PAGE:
During its run from 1945 to 2003, the Crawford Grill No. 2 attracted the biggest names in jazz.

It’s where crowds listened to the avant garde Mr. Coltrane; the swinging Art Blakey, a Pittsburgh native and drummer, and his Jazz Messengers; and the cool vibes of trumpeter Miles Davis.

 
This 1953 postcard shows the interior of Crawford Grill No. 2 on Wylie Avenue in Pittsburgh's Hill District.
Marylynne Pitz
Crawford Grill No. 2 nominated to the National Register of Historic Places

Others to perform there included Cannonball Adderley, Chet Baker, Ahmad Jamal, Dizzy Gillespie, Charles Mingus, Oscar Peterson, Max Roach and Sarah Vaughan, as well as Stanley Turrentine and George Benson, both Pittsburgh natives.

With such captivating performers, the club also became a gathering spot for many celebrities, including local icons like baseball stars Roberto Clemente and Willie Stargell, Steelers owner Art Rooney Sr., and playwright August Wilson.

Crawford Grill No. 2 was owned by William Augustus “Gus” Greenlee, a numbers runner, businessman, and philanthropist who founded the Pittsburgh Crawfords Negro Leagues baseball team.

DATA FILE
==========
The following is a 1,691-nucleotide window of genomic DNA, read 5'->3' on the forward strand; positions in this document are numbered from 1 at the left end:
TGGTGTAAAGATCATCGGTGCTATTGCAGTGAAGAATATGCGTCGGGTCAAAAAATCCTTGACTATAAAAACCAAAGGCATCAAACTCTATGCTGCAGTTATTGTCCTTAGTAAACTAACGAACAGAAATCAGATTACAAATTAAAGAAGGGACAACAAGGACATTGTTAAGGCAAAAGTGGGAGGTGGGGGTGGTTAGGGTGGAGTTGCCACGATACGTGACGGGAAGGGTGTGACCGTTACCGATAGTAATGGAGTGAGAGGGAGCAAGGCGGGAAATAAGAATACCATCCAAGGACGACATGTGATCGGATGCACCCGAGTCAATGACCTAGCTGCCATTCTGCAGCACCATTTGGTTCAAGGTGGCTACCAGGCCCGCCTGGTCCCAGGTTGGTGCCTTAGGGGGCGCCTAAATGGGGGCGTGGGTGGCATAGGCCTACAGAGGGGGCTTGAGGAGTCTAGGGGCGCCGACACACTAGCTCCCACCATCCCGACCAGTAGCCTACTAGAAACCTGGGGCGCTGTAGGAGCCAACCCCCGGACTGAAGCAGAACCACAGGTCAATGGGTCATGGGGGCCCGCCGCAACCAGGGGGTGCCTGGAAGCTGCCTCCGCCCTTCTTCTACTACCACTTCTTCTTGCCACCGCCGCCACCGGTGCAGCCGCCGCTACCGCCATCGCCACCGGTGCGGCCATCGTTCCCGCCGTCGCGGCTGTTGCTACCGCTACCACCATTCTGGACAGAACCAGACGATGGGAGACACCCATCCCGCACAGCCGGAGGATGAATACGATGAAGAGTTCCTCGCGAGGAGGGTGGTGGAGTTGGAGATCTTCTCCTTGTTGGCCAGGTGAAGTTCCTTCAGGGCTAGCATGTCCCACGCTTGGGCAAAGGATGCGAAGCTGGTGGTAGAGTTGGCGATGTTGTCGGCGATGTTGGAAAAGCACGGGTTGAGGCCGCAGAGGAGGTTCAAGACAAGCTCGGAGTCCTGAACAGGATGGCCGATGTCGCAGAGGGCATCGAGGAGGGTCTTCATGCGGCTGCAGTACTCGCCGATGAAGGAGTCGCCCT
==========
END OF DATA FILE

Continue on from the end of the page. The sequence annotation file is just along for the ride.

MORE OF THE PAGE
Wylie Avenue was the second of several locations for the club during its history, thus the reason for the No. 2 designation.

Mr. Greenlee sold the club -- housed in the three-story, yellow-brick building -- in 1950 to business partner Joe Robinson and his wife, Lyda, after experiencing health problems.

Last year, Crawford Grill No. 2 was listed on the National Register of Historic Places, which means that the restoration work could qualify for historic tax credits.

With the rehab, Mr. Harris’ group is hoping to restore some of the original elements like the U-shaped booths, the elevated 10-by-12-foot stage at one end, the long bar, and perhaps even a mural on one wall.

As part of the expansion, there would be more space for performances as well as areas dedicated to teaching, training, and perhaps recording. The group also is looking at outdoor space and a coffee or breakfast spot on the premises. It also sees the potential for residential housing and parking behind the grill.

“We’re looking forward to it being a gathering place in the Middle Hill where people can come gather socially and for good food and great music,” Mr. Harris said.

He stressed that one of the key elements of the project is to develop programs to teach the history of jazz, to introduce it and pass it on to young people, and to enhance and advance the music.

Crawford Grill Development already has recorded interviews with some jazz artists that it hopes to incorporate into the redevelopment and is looking for other ways to preserve and nurture the music.